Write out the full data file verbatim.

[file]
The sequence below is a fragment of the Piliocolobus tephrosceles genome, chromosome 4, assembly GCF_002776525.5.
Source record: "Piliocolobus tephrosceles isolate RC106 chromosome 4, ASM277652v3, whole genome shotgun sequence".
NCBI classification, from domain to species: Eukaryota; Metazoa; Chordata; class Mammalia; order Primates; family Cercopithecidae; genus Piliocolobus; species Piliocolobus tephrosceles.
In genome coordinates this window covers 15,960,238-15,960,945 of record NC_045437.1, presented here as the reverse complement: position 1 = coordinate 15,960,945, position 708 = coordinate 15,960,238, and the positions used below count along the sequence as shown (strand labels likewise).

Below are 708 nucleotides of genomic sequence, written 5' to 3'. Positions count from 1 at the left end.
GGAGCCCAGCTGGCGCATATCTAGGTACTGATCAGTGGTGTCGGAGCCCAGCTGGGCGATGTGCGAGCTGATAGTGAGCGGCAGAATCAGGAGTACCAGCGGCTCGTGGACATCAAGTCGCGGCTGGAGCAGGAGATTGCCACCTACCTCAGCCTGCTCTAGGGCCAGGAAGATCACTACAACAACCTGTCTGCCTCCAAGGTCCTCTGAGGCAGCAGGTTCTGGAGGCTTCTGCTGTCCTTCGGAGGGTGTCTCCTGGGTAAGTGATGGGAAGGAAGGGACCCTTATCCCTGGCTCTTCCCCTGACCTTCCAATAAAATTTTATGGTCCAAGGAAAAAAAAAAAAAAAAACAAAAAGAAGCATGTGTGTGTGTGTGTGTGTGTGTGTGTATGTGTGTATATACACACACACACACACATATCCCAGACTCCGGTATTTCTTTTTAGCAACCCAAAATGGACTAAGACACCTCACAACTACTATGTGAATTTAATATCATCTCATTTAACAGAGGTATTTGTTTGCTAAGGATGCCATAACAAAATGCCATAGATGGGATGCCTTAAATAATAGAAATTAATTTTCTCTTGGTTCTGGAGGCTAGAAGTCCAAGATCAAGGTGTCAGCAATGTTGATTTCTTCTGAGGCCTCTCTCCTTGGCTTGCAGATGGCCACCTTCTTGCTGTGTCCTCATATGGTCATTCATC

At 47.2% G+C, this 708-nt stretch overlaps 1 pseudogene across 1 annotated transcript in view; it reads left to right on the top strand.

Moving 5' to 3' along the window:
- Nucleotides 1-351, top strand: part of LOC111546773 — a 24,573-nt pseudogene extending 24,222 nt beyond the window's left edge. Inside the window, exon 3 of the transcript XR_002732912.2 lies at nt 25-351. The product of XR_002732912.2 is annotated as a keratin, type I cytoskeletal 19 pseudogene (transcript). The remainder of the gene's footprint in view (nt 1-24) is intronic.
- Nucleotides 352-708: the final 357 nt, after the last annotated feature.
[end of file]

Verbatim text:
The sequence below is a fragment of the Piliocolobus tephrosceles genome, chromosome 4, assembly GCF_002776525.5.
Source record: "Piliocolobus tephrosceles isolate RC106 chromosome 4, ASM277652v3, whole genome shotgun sequence".
NCBI classification, from domain to species: Eukaryota; Metazoa; Chordata; class Mammalia; order Primates; family Cercopithecidae; genus Piliocolobus; species Piliocolobus tephrosceles.
In genome coordinates this window covers 15,960,238-15,960,945 of record NC_045437.1, presented here as the reverse complement: position 1 = coordinate 15,960,945, position 708 = coordinate 15,960,238, and the positions used below count along the sequence as shown (strand labels likewise).

Below are 708 nucleotides of genomic sequence, written 5' to 3'. Positions count from 1 at the left end.
GGAGCCCAGCTGGCGCATATCTAGGTACTGATCAGTGGTGTCGGAGCCCAGCTGGGCGATGTGCGAGCTGATAGTGAGCGGCAGAATCAGGAGTACCAGCGGCTCGTGGACATCAAGTCGCGGCTGGAGCAGGAGATTGCCACCTACCTCAGCCTGCTCTAGGGCCAGGAAGATCACTACAACAACCTGTCTGCCTCCAAGGTCCTCTGAGGCAGCAGGTTCTGGAGGCTTCTGCTGTCCTTCGGAGGGTGTCTCCTGGGTAAGTGATGGGAAGGAAGGGACCCTTATCCCTGGCTCTTCCCCTGACCTTCCAATAAAATTTTATGGTCCAAGGAAAAAAAAAAAAAAAAACAAAAAGAAGCATGTGTGTGTGTGTGTGTGTGTGTGTGTATGTGTGTATATACACACACACACACACATATCCCAGACTCCGGTATTTCTTTTTAGCAACCCAAAATGGACTAAGACACCTCACAACTACTATGTGAATTTAATATCATCTCATTTAACAGAGGTATTTGTTTGCTAAGGATGCCATAACAAAATGCCATAGATGGGATGCCTTAAATAATAGAAATTAATTTTCTCTTGGTTCTGGAGGCTAGAAGTCCAAGATCAAGGTGTCAGCAATGTTGATTTCTTCTGAGGCCTCTCTCCTTGGCTTGCAGATGGCCACCTTCTTGCTGTGTCCTCATATGGTCATTCATC

At 47.2% G+C, this 708-nt stretch overlaps 1 pseudogene across 1 annotated transcript in view; it reads left to right on the top strand.

Moving 5' to 3' along the window:
- Nucleotides 1-351, top strand: part of LOC111546773 — a 24,573-nt pseudogene extending 24,222 nt beyond the window's left edge. Inside the window, exon 3 of the transcript XR_002732912.2 lies at nt 25-351. The product of XR_002732912.2 is annotated as a keratin, type I cytoskeletal 19 pseudogene (transcript). The remainder of the gene's footprint in view (nt 1-24) is intronic.
- Nucleotides 352-708: the final 357 nt, after the last annotated feature.